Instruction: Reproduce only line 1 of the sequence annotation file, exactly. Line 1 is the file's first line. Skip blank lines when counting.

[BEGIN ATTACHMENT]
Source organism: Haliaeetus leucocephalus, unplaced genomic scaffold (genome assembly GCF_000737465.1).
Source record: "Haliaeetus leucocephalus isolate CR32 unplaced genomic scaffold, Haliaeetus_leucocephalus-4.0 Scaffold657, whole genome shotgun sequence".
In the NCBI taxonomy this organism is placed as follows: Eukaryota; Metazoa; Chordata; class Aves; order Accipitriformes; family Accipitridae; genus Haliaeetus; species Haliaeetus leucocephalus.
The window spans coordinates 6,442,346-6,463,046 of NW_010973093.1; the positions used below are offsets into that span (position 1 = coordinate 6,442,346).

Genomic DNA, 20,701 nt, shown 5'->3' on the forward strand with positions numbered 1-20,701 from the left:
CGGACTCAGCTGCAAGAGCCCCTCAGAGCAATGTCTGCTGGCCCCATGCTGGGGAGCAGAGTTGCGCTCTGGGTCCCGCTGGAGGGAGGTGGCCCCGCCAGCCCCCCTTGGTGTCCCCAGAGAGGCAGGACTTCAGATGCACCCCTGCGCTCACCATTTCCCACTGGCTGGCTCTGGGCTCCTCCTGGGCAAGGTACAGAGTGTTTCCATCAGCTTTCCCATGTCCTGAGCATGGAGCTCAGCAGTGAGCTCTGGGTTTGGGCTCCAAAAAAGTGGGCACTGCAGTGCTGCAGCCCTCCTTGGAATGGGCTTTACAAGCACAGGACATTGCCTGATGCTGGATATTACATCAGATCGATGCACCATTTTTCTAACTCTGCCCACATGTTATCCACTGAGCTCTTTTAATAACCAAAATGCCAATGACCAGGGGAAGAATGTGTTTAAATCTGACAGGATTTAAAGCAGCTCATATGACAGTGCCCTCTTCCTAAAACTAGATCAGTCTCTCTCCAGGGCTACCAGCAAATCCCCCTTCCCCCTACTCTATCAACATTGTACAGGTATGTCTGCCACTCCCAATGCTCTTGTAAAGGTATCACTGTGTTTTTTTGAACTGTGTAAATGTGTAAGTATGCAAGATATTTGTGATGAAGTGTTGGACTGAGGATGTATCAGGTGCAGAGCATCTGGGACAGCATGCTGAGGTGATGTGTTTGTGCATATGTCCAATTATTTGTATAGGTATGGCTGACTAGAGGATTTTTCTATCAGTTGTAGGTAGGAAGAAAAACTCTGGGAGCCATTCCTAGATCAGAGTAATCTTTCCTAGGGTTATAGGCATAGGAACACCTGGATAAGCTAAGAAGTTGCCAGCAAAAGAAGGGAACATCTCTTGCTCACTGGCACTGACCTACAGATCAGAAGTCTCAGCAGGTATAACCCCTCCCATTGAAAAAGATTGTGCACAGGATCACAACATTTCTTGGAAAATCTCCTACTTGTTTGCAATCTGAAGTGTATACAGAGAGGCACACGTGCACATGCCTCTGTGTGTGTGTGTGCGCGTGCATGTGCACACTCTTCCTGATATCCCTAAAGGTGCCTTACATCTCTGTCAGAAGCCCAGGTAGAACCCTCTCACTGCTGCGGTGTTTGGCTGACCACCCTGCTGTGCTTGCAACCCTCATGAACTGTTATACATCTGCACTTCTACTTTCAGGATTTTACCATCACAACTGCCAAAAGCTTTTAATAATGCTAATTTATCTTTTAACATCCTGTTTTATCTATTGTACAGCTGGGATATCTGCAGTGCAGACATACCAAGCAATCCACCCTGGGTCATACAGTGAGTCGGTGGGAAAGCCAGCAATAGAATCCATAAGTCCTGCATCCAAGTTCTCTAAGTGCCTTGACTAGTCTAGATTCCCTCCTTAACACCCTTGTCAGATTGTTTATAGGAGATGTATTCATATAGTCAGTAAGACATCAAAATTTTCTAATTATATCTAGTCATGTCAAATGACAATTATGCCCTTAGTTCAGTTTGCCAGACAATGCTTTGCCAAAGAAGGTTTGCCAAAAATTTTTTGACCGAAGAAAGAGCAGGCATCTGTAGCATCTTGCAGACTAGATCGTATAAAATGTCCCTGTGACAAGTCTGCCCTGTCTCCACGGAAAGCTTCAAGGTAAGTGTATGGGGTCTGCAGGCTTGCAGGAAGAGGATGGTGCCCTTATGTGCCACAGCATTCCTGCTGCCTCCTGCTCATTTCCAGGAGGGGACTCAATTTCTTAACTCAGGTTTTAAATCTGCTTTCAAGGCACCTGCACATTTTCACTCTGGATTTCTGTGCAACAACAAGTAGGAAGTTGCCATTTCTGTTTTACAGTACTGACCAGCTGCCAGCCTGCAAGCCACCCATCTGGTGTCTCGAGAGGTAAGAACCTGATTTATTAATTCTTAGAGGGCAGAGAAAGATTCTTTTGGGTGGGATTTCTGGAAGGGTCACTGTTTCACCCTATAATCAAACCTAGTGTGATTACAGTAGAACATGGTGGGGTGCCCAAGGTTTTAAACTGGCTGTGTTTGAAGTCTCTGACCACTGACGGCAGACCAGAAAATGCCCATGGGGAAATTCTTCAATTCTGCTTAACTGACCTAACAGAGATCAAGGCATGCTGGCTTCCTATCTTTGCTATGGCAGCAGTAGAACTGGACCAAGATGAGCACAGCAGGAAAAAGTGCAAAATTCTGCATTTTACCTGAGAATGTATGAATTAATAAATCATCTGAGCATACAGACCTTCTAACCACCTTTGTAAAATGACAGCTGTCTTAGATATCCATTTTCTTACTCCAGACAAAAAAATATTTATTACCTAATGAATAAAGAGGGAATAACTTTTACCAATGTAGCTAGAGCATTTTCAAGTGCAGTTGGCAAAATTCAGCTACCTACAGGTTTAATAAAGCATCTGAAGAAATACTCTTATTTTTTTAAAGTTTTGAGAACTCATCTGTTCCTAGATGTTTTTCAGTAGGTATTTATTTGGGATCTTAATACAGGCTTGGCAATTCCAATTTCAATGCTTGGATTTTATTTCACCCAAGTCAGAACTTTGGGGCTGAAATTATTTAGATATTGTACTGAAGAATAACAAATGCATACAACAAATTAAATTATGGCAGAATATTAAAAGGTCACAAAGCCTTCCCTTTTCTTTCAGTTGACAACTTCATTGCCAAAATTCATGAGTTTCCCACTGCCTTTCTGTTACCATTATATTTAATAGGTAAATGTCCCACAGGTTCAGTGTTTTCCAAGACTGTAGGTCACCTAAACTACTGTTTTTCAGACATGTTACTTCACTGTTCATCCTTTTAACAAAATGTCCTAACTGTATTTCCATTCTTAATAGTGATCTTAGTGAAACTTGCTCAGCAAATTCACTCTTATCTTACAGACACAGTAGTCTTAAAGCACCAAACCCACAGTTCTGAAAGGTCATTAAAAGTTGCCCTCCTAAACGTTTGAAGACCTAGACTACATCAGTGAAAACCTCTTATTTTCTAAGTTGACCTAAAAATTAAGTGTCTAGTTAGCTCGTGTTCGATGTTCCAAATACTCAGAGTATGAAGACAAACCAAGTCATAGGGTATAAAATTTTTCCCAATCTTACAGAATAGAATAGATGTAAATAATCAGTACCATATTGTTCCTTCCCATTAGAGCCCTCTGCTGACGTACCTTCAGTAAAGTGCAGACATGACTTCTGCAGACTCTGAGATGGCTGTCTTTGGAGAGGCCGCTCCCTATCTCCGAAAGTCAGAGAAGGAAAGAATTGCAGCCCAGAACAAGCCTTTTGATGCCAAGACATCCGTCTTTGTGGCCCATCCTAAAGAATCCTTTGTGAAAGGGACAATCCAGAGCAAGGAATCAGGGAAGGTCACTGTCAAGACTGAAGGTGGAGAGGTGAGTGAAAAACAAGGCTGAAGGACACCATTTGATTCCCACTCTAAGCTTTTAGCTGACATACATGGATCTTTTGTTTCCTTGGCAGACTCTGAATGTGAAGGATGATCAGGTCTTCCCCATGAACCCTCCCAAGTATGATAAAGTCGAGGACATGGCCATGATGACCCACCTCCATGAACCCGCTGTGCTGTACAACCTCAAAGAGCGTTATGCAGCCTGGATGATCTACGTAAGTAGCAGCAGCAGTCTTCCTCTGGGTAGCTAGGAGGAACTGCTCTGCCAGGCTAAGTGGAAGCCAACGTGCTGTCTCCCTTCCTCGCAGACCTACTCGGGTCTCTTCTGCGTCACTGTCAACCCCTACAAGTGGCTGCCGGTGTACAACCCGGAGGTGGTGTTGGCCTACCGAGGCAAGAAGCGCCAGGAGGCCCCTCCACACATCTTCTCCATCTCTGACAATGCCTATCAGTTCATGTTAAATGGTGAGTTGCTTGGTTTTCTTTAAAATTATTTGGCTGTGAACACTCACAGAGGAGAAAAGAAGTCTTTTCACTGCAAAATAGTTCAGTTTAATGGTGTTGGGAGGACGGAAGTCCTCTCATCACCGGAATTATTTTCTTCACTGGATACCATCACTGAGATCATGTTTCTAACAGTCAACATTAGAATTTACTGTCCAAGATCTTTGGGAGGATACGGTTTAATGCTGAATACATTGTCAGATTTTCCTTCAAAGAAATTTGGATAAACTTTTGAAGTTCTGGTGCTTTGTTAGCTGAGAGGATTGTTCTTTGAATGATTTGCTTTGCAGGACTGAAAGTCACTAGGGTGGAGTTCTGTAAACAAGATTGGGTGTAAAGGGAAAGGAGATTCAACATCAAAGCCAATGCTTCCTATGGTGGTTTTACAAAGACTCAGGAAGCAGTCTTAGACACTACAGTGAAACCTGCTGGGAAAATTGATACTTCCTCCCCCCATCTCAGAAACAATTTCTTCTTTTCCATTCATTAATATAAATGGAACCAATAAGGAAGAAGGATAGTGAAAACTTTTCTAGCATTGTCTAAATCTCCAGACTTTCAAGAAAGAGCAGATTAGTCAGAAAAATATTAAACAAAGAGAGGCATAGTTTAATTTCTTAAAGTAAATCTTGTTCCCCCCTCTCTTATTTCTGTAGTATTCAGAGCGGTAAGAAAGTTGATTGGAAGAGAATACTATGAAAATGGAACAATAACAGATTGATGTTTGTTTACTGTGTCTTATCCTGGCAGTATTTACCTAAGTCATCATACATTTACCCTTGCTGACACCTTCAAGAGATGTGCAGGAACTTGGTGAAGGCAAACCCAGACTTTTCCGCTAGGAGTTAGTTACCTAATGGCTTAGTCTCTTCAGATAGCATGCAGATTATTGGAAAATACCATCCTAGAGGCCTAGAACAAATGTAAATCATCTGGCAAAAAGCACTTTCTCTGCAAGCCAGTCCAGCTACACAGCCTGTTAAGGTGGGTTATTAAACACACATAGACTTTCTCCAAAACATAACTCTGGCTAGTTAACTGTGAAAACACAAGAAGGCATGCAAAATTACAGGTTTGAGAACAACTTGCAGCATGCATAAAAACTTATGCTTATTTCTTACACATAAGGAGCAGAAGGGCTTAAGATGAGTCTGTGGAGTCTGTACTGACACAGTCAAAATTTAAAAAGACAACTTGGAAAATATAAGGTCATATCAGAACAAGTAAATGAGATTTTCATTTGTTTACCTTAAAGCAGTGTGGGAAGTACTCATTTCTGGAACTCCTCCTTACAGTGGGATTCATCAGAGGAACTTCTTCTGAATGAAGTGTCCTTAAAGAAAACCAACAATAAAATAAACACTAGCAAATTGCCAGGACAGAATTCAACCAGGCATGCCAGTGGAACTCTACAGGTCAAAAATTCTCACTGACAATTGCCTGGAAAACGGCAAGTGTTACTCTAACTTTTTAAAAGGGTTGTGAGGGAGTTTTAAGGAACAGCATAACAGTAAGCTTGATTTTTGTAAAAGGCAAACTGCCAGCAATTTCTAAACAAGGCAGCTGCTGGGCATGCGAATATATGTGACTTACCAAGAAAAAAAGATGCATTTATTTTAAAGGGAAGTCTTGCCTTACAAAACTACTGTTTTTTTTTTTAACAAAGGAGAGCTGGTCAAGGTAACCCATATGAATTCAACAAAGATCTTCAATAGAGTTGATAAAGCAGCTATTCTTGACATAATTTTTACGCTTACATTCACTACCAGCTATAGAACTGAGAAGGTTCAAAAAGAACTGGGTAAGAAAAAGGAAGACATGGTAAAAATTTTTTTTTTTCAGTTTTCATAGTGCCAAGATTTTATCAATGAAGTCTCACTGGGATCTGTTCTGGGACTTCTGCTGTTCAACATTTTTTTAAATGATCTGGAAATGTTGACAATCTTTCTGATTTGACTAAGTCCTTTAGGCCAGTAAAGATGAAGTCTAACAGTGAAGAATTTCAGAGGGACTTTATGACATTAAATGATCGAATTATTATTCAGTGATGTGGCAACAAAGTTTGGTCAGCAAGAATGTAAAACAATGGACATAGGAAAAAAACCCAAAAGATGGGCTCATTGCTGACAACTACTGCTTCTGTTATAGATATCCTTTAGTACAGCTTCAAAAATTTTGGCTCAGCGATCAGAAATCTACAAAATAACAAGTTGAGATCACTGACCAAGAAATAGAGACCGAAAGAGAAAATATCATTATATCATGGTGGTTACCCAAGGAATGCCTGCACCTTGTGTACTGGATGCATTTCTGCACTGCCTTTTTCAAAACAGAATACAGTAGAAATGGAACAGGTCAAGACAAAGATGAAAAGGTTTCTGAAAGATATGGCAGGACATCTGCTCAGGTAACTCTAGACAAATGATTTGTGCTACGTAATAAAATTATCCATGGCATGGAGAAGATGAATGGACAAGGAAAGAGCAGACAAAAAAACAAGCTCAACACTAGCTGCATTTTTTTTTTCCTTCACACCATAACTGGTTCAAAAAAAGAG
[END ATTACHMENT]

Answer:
Source organism: Haliaeetus leucocephalus, unplaced genomic scaffold (genome assembly GCF_000737465.1).